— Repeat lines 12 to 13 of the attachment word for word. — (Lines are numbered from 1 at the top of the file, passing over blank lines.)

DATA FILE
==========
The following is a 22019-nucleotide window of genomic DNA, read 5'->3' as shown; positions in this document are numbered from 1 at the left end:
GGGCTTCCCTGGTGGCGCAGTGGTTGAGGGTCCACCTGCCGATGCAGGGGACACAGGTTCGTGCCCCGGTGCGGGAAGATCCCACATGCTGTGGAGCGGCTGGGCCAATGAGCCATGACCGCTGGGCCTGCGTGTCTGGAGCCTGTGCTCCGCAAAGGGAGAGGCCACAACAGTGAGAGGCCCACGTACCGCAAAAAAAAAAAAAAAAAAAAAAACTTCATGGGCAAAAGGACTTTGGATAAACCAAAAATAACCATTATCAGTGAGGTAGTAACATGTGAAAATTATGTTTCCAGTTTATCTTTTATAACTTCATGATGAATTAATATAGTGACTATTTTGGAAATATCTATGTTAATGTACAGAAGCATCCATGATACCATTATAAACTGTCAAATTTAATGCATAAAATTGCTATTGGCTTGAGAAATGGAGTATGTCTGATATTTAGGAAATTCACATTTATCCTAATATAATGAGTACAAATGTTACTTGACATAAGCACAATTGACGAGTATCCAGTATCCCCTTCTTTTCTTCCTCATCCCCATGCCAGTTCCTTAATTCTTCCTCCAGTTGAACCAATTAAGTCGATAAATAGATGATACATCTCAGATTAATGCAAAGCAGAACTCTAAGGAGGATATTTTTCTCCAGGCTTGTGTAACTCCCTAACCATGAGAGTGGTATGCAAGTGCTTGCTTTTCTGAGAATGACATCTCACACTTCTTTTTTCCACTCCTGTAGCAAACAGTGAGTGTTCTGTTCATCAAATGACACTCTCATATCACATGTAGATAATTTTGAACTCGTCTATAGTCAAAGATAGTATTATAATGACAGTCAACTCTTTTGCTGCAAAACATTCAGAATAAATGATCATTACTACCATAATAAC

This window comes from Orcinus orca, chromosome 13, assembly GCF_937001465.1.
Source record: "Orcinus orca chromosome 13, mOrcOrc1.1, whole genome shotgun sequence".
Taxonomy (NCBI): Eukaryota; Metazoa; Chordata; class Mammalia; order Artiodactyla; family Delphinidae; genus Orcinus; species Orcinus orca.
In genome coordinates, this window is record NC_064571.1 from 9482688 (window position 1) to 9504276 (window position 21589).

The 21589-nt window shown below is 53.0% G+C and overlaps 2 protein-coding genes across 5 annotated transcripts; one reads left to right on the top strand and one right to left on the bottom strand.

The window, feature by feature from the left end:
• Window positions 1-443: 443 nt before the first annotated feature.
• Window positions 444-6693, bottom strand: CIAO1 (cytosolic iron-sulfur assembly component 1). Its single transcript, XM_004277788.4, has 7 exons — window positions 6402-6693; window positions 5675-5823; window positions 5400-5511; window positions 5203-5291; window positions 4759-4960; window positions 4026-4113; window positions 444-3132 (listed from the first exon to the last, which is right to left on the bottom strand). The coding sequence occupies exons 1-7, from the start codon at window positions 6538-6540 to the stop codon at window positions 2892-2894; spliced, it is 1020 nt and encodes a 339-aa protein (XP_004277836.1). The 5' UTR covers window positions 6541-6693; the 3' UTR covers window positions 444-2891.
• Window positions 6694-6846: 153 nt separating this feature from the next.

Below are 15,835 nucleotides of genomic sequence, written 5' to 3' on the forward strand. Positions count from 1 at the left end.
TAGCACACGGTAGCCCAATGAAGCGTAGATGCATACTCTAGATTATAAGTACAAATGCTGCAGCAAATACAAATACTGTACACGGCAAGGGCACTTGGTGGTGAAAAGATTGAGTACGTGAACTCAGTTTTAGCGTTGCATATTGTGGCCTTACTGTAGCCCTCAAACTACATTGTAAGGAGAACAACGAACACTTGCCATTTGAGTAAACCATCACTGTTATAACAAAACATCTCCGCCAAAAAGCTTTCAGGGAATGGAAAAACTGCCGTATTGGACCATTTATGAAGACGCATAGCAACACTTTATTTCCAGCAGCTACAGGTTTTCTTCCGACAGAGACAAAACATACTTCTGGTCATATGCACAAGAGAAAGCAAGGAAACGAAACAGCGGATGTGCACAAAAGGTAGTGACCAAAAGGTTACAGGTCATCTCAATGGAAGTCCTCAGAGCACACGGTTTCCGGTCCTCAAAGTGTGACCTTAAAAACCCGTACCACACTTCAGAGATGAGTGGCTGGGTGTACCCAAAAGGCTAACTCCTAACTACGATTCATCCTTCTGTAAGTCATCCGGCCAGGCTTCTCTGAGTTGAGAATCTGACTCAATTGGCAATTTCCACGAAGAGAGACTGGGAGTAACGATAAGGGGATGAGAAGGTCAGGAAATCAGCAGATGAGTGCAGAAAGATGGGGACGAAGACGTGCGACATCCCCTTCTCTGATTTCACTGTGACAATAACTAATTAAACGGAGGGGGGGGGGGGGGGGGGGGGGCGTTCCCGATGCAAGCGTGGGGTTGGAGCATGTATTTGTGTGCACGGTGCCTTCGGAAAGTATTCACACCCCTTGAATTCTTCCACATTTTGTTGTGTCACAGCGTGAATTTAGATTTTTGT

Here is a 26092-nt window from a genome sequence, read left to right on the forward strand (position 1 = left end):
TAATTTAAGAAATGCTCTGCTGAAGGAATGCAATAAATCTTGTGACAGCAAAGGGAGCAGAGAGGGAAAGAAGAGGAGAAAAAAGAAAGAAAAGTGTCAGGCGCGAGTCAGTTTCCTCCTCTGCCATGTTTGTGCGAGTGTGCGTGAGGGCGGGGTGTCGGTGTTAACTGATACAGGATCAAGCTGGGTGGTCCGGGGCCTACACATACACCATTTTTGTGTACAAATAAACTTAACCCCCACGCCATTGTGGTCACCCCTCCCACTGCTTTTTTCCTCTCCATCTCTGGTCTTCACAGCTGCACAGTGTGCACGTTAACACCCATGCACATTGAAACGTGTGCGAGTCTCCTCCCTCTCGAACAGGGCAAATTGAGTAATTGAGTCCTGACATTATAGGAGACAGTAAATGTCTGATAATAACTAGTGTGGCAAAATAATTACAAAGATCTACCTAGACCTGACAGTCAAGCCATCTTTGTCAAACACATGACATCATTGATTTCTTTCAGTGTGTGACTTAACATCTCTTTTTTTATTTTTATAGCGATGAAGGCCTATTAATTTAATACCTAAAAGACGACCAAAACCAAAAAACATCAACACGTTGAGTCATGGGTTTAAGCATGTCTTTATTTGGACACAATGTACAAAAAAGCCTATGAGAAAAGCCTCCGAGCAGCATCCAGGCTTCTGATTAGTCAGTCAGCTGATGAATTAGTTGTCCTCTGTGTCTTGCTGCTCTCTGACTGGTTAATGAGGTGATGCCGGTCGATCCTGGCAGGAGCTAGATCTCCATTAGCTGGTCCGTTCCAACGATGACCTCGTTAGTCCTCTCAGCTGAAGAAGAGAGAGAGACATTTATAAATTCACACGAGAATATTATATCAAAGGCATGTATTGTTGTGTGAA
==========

Below are 15,835 nucleotides of genomic sequence, written 5' to 3' on the forward strand. Positions count from 1 at the left end.
TAGCACACGGTAGCCCAATGAAGCGTAGATGCATACTCTAGATTATAAGTACAAATGCTGCAGCAAATACAAATACTGTACACGGCAAGGGCACTTGGTGGTGAAAAGATTGAGTACGTGAACTCAGTTTTAGCGTTGCATATTGTGGCCTTACTGTAGCCCTCAAACTACATTGTAAGGAGAACAACGAACACTTGCCATTTGAGTAAACCATCACTGTTATAACAAAACATCTCCGCCAAAAAGCTTTCAGGGAATGGAAAAACTGCCGTATTGGACCATTTATGAAGACGCATAGCAACACTTTATTTCCAGCAGCTACAGGTTTTCTTCCGACAGAGACAAAACATACTTCTGGTCATATGCACAAGAGAAAGCAAGGAAACGAAACAGCGGATGTGCACAAAAGGTAGTGACCAAAAGGTTACAGGTCATCTCAATGGAAGTCCTCAGAGCACACGGTTTCCGGTCCTCAAAGTGTGACCTTAAAAACCCGTACCACACTTCAGAGATGAGTGGCTGGGTGTACCCAAAAGGCTAACTCCTAACTACGATTCATCCTTCTGTAAGTCATCCGGCCAGGCTTCTCTGAGTTGAGAATCTGACTCAATTGGCAATTTCCACGAAGAGAGACTGGGAGTAACGATAAGGGGATGAGAAGGTCAGGAAATCAGCAGATGAGTGCAGAAAGATGGGGACGAAGACGTGCGACATCCCCTTCTCTGATTTCACTGTGACAATAACTAATTAAACGGAGGGGGGGGGGGGGGGGGGGGGGCGTTCCCGATGCAAGCGTGGGGTTGGAGCATGTATTTGTGTGCACGGTGCCTTCGGAAAGTATTCACACCCCTTGAATTCTTCCACATTTTGTTGTGTCACAGCGTGAATTTAGATTTTTGT